Last Updated: Friday, 19 December 2014, 13:25 GMT

2004 Findings on the Worst Forms of Child Labor - Argentina

Publisher United States Department of Labor
Author Bureau of International Labor Affairs
Publication Date 22 September 2005
Cite as United States Department of Labor, 2004 Findings on the Worst Forms of Child Labor - Argentina, 22 September 2005, available at: http://www.refworld.org/docid/48c8ca42b6.html [accessed 22 December 2014]
DisclaimerThis is not a UNHCR publication. UNHCR is not responsible for, nor does it necessarily endorse, its content. Any views expressed are solely those of the author or publisher and do not necessarily reflect those of UNHCR, the United Nations or its Member States.

Selected Child Labor Measures Adopted by Governments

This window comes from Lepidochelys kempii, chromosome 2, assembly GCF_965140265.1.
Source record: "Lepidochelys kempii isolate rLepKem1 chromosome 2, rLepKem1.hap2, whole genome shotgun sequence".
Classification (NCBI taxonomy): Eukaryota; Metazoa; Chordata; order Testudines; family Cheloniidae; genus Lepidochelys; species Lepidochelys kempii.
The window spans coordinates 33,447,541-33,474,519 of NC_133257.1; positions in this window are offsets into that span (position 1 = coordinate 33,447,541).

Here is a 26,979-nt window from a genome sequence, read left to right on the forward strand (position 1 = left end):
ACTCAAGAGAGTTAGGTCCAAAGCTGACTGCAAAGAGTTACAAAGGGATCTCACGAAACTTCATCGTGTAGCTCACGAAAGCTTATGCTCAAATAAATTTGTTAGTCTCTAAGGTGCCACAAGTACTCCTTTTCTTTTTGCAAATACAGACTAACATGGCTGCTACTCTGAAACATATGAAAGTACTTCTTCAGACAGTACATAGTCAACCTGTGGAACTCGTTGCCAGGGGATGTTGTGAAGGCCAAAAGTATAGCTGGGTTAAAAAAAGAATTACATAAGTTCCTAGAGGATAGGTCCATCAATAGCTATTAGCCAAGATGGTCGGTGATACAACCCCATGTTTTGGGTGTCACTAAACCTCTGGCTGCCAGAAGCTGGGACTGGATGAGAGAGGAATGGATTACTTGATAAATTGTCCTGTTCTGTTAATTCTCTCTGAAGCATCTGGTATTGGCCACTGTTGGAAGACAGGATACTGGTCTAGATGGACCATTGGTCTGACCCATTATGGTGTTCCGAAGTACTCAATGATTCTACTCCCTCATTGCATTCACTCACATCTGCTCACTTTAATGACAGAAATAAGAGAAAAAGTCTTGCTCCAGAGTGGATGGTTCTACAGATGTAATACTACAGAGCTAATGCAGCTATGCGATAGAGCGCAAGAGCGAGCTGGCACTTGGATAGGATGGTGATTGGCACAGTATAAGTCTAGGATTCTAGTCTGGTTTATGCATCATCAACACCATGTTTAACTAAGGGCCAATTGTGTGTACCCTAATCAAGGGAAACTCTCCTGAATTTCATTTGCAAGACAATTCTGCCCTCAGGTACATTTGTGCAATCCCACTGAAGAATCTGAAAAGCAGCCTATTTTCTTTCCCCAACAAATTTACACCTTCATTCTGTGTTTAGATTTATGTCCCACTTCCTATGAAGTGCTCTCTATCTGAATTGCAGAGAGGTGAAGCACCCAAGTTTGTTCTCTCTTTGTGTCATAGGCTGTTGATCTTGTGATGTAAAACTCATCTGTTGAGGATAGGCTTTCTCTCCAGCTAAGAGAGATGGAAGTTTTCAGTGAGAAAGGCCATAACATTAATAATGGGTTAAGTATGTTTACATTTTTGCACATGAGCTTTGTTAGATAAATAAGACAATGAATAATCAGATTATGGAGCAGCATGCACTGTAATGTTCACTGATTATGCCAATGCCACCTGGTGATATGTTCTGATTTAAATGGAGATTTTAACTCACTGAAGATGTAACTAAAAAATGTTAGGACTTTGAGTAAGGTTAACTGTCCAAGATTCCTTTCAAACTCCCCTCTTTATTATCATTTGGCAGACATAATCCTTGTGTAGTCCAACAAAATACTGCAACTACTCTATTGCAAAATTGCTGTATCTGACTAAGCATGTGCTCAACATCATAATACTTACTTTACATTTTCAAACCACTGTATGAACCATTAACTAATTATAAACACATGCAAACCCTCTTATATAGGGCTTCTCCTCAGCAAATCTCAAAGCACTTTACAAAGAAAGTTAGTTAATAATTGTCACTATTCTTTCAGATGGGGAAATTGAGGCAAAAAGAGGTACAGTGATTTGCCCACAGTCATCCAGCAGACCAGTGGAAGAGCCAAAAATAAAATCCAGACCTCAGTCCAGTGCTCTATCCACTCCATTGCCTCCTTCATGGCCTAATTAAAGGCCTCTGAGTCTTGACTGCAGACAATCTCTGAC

Ratified Convention 138 11/11/1996X
Ratified Convention 182 2/5/2001X
ILO-IPEC MemberX
National Plan for Children 
National Child Labor Action PlanX
Sector Action Plan (Commercial Sexual Exploitation)X

Incidence and Nature of Child Labor

The Argentine Ministry of Labor, Employment, and Social Security estimated that 7.1 percent of children ages 5 to 14 were working in Argentina in 2000.[227] The labor force participation rates of children are slightly higher in rural than urban areas.[228] Children work in agriculture in such products as tobacco, herba mate,[229] flowers, tomatoes, strawberries, tea, and garlic.[230] In urban areas, children are engaged in trash collection, street sales, begging, shoe shining, domestic labor, in small and medium businesses, small scale garment production, food preparation, and brickwork.[231] Children in Argentina are involved in prostitution and sex tourism, and there are isolated reports of their involvement in pornography and drug trafficking.[232] Children are trafficked to Argentina from Bolivia, Brazil, and Paraguay for sexual exploitation and labor. Argentine children are trafficked from rural to urban areas of the country and there is some trafficking of children abroad, mainly into prostitution in Brazil and Paraguay.[233]